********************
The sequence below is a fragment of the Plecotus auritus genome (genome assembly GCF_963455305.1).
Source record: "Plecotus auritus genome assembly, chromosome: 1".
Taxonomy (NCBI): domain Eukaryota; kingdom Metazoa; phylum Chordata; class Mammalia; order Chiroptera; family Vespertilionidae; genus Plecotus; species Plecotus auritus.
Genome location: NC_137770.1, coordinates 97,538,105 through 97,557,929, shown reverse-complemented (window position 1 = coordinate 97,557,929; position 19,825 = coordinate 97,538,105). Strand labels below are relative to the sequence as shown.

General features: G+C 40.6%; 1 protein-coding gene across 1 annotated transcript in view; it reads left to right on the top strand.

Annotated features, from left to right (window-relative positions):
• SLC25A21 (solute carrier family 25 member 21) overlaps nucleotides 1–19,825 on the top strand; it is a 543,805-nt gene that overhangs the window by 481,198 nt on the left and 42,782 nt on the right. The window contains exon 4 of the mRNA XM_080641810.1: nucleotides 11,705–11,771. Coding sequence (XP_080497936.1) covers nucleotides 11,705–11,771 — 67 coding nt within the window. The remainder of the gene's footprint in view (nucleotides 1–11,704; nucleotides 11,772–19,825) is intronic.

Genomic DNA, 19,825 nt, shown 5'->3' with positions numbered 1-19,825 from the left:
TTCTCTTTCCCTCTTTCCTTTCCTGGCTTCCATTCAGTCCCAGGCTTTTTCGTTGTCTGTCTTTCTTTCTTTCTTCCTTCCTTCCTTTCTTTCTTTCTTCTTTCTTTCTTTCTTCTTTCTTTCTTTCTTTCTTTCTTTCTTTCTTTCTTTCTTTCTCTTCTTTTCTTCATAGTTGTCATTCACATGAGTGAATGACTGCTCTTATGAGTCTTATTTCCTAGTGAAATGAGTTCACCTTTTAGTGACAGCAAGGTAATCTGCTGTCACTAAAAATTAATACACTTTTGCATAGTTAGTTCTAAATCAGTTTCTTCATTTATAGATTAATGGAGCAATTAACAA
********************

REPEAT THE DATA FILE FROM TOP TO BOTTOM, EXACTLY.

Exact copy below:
The sequence below is a fragment of the Plecotus auritus genome (genome assembly GCF_963455305.1).
Source record: "Plecotus auritus genome assembly, chromosome: 1".
Taxonomy (NCBI): domain Eukaryota; kingdom Metazoa; phylum Chordata; class Mammalia; order Chiroptera; family Vespertilionidae; genus Plecotus; species Plecotus auritus.
Genome location: NC_137770.1, coordinates 97,538,105 through 97,557,929, shown reverse-complemented (window position 1 = coordinate 97,557,929; position 19,825 = coordinate 97,538,105). Strand labels below are relative to the sequence as shown.

General features: G+C 40.6%; 1 protein-coding gene across 1 annotated transcript in view; it reads left to right on the top strand.

Annotated features, from left to right (window-relative positions):
• SLC25A21 (solute carrier family 25 member 21) overlaps nucleotides 1–19,825 on the top strand; it is a 543,805-nt gene that overhangs the window by 481,198 nt on the left and 42,782 nt on the right. The window contains exon 4 of the mRNA XM_080641810.1: nucleotides 11,705–11,771. Coding sequence (XP_080497936.1) covers nucleotides 11,705–11,771 — 67 coding nt within the window. The remainder of the gene's footprint in view (nucleotides 1–11,704; nucleotides 11,772–19,825) is intronic.

Genomic DNA, 19,825 nt, shown 5'->3' with positions numbered 1-19,825 from the left:
TTCTCTTTCCCTCTTTCCTTTCCTGGCTTCCATTCAGTCCCAGGCTTTTTCGTTGTCTGTCTTTCTTTCTTTCTTCCTTCCTTCCTTTCTTTCTTTCTTCTTTCTTTCTTTCTTCTTTCTTTCTTTCTTTCTTTCTTTCTTTCTTTCTTTCTTTCTCTTCTTTTCTTCATAGTTGTCATTCACATGAGTGAATGACTGCTCTTATGAGTCTTATTTCCTAGTGAAATGAGTTCACCTTTTAGTGACAGCAAGGTAATCTGCTGTCACTAAAAATTAATACACTTTTGCATAGTTAGTTCTAAATCAGTTTCTTCATTTATAGATTAATGGAGCAATTAACAA